Obedience can be a dangerous thing. Blind obedience is… well… just plain stupid. The laws, and enforcers of the status quo don’t take too kindly to any mass action that could be interpreted as dissent. And with various protests happening around the world against police brutality, government corruption, thieving bankers and other despicable dregs of a failing society, it would seem peaceful, structured protests get less attention and are more and more less effective.
But let the power superstructure thank their lucky stars, stripes and crosses that none of these comic book heroes and villains are leading the anti-establishment charge, because only carnage and dead bodies will be leading the path all the way to 10 Downing Street. And I say 10 Downing Street because it seems a lot of the listed anarchists here are from good ol’ England. Bloody hell, remnants of that punk, Sex Pistol-era of reversed-V salutes, hooliganism and good ol’ anti-establishment chaos. Indubitably, some of the anarchists have ideals, reasons and goals behind the chaos, but to be honest, most of them just want to burn this motherf*cker to it’s charcoal skeletal-frame.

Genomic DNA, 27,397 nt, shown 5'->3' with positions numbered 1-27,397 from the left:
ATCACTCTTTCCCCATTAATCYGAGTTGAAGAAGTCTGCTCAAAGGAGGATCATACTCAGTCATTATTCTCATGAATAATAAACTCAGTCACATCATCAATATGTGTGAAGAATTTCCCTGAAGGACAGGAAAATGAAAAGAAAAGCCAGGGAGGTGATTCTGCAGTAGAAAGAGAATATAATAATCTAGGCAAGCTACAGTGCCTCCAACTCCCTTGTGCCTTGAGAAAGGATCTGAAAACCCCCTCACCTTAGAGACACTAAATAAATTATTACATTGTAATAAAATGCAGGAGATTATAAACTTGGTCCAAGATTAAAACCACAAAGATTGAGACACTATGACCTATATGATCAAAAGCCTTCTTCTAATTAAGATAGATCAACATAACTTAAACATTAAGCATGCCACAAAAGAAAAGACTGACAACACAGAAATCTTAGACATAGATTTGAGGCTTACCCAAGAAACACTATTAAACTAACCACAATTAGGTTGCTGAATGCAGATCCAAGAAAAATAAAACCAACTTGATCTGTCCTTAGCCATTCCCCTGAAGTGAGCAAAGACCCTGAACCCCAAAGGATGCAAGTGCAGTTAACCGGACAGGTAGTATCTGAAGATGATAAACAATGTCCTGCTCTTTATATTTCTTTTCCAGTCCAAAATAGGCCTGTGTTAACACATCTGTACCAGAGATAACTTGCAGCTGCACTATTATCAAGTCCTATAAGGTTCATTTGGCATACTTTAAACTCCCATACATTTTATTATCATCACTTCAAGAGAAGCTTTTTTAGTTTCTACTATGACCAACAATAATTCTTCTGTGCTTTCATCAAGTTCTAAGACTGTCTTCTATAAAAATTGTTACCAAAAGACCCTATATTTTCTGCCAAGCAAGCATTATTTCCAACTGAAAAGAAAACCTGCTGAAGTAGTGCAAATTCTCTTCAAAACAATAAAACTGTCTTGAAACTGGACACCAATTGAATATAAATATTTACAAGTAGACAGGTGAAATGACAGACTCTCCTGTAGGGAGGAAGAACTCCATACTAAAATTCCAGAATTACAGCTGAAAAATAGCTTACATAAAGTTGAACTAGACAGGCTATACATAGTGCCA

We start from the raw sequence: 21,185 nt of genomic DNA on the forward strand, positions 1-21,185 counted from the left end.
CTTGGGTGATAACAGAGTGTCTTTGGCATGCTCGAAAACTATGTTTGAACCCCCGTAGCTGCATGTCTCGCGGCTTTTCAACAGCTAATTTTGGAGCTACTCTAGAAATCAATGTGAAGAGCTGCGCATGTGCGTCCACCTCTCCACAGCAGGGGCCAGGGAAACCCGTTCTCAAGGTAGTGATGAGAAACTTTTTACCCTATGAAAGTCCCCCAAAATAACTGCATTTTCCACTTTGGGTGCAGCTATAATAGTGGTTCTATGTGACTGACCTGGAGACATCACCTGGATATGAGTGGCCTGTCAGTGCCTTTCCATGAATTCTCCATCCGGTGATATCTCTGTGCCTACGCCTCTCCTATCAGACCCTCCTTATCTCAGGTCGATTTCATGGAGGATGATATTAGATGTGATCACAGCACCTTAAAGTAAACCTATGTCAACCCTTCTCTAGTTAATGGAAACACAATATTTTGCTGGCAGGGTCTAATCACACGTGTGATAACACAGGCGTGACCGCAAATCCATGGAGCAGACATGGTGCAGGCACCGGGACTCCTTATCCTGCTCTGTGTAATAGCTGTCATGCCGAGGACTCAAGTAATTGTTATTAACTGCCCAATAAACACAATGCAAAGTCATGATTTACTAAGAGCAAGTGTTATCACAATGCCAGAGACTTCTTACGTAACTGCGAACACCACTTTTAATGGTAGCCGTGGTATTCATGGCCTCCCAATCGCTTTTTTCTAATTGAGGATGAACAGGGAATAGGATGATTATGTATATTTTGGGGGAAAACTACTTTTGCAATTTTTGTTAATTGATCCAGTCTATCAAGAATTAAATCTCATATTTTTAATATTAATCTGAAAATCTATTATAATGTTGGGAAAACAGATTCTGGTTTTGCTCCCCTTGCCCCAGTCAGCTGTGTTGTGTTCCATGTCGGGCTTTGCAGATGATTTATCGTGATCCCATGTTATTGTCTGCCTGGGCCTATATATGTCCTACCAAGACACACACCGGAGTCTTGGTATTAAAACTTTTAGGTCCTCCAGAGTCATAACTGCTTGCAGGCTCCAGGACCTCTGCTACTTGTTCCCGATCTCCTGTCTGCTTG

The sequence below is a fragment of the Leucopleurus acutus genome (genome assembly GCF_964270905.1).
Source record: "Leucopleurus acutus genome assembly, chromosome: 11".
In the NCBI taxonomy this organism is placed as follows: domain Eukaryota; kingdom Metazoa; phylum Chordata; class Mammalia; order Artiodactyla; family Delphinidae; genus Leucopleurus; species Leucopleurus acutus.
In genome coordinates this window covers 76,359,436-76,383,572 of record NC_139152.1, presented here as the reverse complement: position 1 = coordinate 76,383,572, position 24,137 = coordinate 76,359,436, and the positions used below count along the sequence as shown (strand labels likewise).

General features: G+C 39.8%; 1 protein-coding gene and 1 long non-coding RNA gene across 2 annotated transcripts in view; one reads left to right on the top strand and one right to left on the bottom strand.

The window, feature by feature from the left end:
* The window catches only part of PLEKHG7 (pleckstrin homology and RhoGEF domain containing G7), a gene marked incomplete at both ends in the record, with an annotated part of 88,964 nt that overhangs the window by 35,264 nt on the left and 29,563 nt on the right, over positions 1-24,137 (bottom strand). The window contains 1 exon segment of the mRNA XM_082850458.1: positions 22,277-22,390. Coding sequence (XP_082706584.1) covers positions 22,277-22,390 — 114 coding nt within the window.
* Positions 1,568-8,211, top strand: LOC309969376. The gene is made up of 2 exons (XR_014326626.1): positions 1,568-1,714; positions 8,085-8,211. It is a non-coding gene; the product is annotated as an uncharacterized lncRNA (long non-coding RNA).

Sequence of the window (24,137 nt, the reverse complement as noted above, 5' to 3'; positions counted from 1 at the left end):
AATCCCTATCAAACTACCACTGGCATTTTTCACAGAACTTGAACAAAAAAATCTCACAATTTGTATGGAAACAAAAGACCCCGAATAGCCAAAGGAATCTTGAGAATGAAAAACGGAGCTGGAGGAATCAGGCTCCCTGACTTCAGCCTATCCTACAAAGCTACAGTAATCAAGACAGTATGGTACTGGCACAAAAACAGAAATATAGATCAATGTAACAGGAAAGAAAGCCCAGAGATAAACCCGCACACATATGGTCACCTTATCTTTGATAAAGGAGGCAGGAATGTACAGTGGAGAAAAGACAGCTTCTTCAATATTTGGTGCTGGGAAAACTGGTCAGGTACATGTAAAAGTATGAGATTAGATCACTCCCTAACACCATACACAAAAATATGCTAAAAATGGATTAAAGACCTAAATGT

So without further adieu, start those zippos and get your molotovs ready, because #TAP10 goes f*cking nuts with this top 10 list of Comic Book Anarchists:
Batman may be a vigilante who operates on the outskirts of societal law, but his intelligent, idealistic nemesis Anarky would rather break the law over his knee like Bane did Batman’s spine. Too soon? Anyway, like his namesake, Anarky is all for carnivalesque revolt, taking a stand against socio-economic inequality, government corruption and authoritarianism, amongst other pitfalls of a kakistocracy. Making his first appearance on Detective Comics #608 (1989), Anarky is well-learned and highly intellectual. Anarky draws inspiration from philosophy and anarchist theories, and being the bastard son of the Joker and a Vegas showgirl, you can forgive his methods for being certifiably callous and brazen. Oh, did we forget to mention Anarky is 12 years old?
9.) Tank Girl